Citation. Chemcast Corp. v. Arco Indus. Corp., 913 F.2d 923, 16 U.S.P.Q.2D (BNA) 1033 (Fed. Cir. Sept. 4, 1990)
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Brief Fact Summary.
In his specification, Rubright, an inventor for Chemcast (Plaintiff), gave a list of generic potential ingredients instead of disclosing his materials source for the dual durometer grommet.
Synopsis of Rule of Law.
The specifications of an application must include two parts regarding the best mode: (1) a written detailed description of the invention and how to make and use it so that any person skilled in the art could make and use the same and (2) the best mode known by the inventor to carry out his invention.
Rubright, an employee of Chemcast (Plaintiff), filed an application for a dual durometer grommet made of a PVC composite using a formula that was a trade secret of the specific supplier he got it from.Â Although the grommet had only been made successfully using this particular material, in the specification Rubright did not include the name of the supplier and material brand but instead provided a list of generic potential materials.Â Rubright’s supplier, Reynosol, had spent months and hundreds of hours developing the composite for the Plaintiff’s new grommet.Â Plaintiff subsequently brought suit against Arco (Defendant) for infringing on the grommet patent.Â The district court held that Plaintiff had violated the 35 U.S.C. Â§ 112 best mode requirement for failing to disclose either the method of manufacture or the specific supplier of the preferred composite.Â Plaintiff appealed.
Regarding the best mode, must the specifications of an application include two parts: (1) a written detailed description of the invention and how to make and use it so that any person skilled in the art could make and use the same and (2) the best mode known by the inventor to carry out his invention?
(Mayer, J.)Â Yes.Â The specifications of an application must include two parts regarding the best mode: (1) a written detailed description of the invention and how to make and use it so that any person skilled in the art could make and use the same and (2) the best mode known by the inventor to carry out his invention.Â Two separate issues are posed in 35 U.S.C. Â§ 112.Â First, does the specification enable the practitioner of the art to perform the invention?Â Second, does the specification present the best mode of performance known by the inventor?Â An objective inquiry must be made as to whether those familiar with the art have the skill and understanding to reproduce the best mode of performance from the written specification.Â In addition, the best mode inquiry is not the same as enablement as it requires a subjective focus on the state of mind of the inventor and whether he knows of a superior method to the one in the specification. If the inventor knew of a better mode and the specification does not direct practitioners to it, the best mode has been concealed which makes the claim invalid.Â By applying both inquiries to the present case, Plaintiff’s preferred PVC composite is assumed to be a trade secret of Reynosol.Â It is the only effective composite that Rubright knew of.Â Yet Rubright’s specification does not point others in Reynosol’s direction but tries to keep the source for Plaintiff’s benefit.Â If a supplier possesses the key to the best mode of performance, inventors cannot be allowed to avoid best mode requirements by protecting exclusive agreements with their preferred supplier.Â Additionally, practitioners skilled in the art would never have known what Rubright’s contemplated best mode was or have had the ability to carry it out as the best mode has been concealed.Â Affirmed.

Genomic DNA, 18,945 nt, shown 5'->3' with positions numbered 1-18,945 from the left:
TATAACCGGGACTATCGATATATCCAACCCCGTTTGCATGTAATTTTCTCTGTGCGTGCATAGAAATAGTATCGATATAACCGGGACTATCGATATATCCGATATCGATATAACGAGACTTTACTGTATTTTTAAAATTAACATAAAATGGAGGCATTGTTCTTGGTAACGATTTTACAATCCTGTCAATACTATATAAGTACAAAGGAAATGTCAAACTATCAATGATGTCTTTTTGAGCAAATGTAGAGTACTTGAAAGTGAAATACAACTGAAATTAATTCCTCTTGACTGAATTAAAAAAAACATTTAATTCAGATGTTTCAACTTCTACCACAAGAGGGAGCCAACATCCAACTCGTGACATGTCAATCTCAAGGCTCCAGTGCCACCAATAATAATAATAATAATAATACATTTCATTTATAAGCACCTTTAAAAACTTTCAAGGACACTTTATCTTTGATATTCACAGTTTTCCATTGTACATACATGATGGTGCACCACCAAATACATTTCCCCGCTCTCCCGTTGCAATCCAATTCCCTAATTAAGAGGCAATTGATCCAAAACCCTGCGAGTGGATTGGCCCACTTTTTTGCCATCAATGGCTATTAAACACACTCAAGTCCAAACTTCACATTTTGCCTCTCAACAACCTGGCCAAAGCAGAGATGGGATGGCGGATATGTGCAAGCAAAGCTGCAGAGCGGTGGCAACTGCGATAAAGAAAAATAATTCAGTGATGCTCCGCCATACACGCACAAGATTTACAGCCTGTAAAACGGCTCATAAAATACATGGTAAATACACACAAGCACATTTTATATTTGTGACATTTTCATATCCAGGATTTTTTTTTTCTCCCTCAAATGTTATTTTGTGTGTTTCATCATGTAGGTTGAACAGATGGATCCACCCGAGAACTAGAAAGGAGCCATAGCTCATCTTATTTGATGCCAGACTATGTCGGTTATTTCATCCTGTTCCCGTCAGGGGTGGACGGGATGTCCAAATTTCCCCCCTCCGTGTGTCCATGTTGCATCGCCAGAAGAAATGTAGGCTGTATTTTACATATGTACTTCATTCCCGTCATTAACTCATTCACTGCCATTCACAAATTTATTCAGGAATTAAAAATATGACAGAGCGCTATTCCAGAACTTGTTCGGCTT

Note there is a distinction between best mode and enablement inquiries in 35 U.S.C. Â§ 112.Â One way to consider the two is that a specification that lacks enablement, with its undue experimentation standard, is not clear enough to be useful.Â When a specification is useful but does not provide the inventor’s contemplated best use, best mode difficulties come up.Â In this case, the amount of research needed to produce the PVC compound in question would lead to an undue experimentation problem, if the solution were not a best mode issue.